As you’ve no doubt heard, Jason Chen’s house was raided by the local police, on a judge-signed warrant presumably brought about by charges filed by Apple. We’ve been discussing the case throughout the day — as non-lawyers but with that excellent visual acuity which hindsight is known for — and we have agreed that there are, in fact, some things we might have done differently in their position. Their reporting is their business, of course, and they have parleyed this story into enough traffic melt their servers, so I don’t mean this as a criticism of their coverage, but rather a few lessons we’ve learned from it that may prove valuable to anyone in a similar situation.
Again, I would like to emphasize that I am not a lawyer, and furthermore the boss, who possesses many lawyer-like qualities, has already weighed in. But in case you find yourself about to break a big story like this, to be forewarned of the dangers and protections awaiting you is to be forearmed, and with a little foresight your foyer won’t be littered with the splinters of your foredoor. That’s your front door, which the cops will break down if you’re not there to open it when they serve the warrant.
Remember: These aren’t guides to breaking the law. Gizmodo was not in the wrong when they reported the new iPhone. But it may transpire that through some lapse or another, they are not entitled to the protections designed to indemnify reporters in similar situations.
1. What iPhone?
The legal status of an unreleased high-profile device like a new iPhone is nebulous. I’m guessing there are some precedents regarding trade secrets, but there’s no law against taking a picture of something cool you found at a bar. That’s how we found the Zune, after all. That said, you are legally bound to return any found object to its owner.
What’s more, as the finder, if you find yourself in possession of such goods or information as could be considered a trade secret or something else of importance and worth, it is probably best not to make this obvious unless you are sure of your ground. Knowing or stating its value is as much an admission of your knowledge as saying its name, by the way. But provided you are making a reasonable attempt to return the device, I see no reason why you couldn’t contact a friend who might be interested in the device. After all, if you found a valuable and interesting book and were waiting for its owner to call you back, wouldn’t you show your book-collecting friend? If it were to turn out to be a pre-release copy not for public consumption, well, no court on earth would convict you for not knowing that it was something you had no idea existed in the first place. If your friend, who may also be a journalist, finds it interesting and wants to take pictures, well, that’s his business as long as it doesn’t interfere with the lawful return of the item.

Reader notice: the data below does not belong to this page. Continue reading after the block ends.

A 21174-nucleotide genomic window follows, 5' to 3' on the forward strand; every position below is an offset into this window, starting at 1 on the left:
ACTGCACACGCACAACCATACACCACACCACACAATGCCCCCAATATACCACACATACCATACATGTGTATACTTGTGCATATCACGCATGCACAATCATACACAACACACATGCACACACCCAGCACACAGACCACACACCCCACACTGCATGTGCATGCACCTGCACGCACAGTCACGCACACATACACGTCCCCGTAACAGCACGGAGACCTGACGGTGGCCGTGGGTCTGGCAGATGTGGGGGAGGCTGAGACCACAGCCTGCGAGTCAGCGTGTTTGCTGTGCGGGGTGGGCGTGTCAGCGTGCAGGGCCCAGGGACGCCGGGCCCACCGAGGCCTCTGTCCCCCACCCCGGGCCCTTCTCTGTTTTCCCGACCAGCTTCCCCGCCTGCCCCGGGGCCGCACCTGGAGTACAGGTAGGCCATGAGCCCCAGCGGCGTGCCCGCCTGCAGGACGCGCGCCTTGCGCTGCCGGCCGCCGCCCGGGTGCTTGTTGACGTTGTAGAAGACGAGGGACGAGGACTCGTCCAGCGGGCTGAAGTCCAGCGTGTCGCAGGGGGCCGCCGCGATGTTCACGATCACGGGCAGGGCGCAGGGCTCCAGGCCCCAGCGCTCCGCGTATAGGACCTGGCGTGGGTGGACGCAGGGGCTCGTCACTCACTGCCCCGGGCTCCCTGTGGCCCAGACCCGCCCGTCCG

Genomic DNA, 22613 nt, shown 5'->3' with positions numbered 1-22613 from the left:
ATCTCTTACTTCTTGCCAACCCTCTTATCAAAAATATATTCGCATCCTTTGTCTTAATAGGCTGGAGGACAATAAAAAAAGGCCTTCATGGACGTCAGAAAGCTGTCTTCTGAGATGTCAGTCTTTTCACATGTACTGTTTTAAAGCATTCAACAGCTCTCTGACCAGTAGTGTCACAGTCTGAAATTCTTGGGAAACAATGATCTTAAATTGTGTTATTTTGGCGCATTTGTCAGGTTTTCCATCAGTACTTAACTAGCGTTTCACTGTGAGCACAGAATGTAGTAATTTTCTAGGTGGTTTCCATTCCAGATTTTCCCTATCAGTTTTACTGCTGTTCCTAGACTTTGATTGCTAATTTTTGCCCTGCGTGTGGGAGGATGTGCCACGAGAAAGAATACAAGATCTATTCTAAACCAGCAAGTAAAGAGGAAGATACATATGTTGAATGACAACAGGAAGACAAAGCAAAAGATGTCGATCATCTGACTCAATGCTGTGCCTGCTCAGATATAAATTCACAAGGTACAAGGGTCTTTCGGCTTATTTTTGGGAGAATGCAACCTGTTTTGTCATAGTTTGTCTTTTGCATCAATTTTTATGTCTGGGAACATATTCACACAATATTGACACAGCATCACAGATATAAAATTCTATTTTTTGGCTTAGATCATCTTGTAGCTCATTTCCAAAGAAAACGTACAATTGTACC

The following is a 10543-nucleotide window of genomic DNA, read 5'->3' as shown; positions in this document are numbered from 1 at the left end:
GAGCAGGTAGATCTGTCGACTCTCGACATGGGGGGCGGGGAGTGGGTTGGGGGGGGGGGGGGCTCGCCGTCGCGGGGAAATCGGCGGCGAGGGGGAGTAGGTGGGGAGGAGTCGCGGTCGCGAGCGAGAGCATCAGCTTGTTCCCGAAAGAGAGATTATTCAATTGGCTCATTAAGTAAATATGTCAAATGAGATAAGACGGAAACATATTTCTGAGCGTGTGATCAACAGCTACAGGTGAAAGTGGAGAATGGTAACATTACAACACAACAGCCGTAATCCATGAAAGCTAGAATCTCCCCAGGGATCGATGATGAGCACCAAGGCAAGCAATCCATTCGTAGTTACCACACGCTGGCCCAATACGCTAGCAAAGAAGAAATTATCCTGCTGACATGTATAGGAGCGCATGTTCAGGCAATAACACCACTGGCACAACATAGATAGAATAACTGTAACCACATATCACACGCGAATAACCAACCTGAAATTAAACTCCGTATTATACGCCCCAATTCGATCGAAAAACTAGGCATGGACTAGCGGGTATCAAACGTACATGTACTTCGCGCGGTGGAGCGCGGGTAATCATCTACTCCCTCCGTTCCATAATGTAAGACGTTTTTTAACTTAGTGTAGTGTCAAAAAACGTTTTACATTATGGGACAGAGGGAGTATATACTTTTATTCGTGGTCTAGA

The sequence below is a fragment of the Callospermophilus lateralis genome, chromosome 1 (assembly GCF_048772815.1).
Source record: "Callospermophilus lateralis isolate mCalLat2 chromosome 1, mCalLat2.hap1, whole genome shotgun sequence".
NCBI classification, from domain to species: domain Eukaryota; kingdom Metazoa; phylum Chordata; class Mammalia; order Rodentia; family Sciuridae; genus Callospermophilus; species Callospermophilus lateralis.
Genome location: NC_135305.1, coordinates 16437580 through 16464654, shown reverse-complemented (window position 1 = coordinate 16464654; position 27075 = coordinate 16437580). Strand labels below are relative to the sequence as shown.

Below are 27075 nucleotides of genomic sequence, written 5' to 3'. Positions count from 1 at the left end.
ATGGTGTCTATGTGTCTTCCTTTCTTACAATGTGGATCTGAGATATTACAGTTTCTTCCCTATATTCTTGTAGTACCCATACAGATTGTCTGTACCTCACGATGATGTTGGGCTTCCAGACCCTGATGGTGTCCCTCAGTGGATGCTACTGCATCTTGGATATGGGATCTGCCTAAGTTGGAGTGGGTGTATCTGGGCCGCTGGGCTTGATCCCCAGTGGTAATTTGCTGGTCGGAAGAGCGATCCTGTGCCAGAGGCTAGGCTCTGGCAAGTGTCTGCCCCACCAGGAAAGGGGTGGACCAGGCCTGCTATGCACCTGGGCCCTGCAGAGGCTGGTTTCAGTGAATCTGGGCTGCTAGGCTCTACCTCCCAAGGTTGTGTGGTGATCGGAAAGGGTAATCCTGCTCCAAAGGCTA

On the other side of the equation, if you are a journalist and have reason to suspect you may be onto something big, it would be well to protect yourself. It sounds hokey, but limit your vocabulary. If Chen’s emails are submitted in court, it may be shown that he and others at Gizmodo conspired to pay money for a stolen trade secret they recognized as such (objection! hearsay!). With a little cloak and dagger tactics, all that might be found was that Chen was visiting an acquaintance who had something cool to show him. You don’t have to say “the eagle has landed” or “the package is in the open” — but avoiding things like “I’m going to pick up that stolen iPhone prototype, who has the cash?” seems advisable.
2. What source?
The protection afforded to journalists is really protection of sources. Even if the source may have committed crimes in furnishing you with that information, you cannot be forced to divulge anything. There are exceptions, however, for cases in which the reporter is himself implicated in the crime — to avoid journalist-criminal team-ups, I suppose. It remains to be seen which category the alleged iPhone theft falls under; that will surely be a point of contention in the upcoming legal action.
What might a journalist do in order to limit his liability here? Well, although we’re not quite at the level of Presidential misconduct here, this is about the highest profile tech leak I can think of, so think Deep Throat. You don’t need to have an elaborate system of signals like I had when I was deep undercover in East Germany, but ideally only you know who your source is, and taking steps to ensure that is important. Gizmodo on the other hand wanted to tell a story, so they told one. If it’s true, though, everything narrated there is one less thing the prosecution has to prove, and at any rate if what is narrated is a crime, then that’s complicity right there. What if they had just published the preview, the teardown, the features, without the story? Personally, I think it might have been nice to have kept much of the mystery. Apple would know what really happened, of course, but that doesn’t really matter.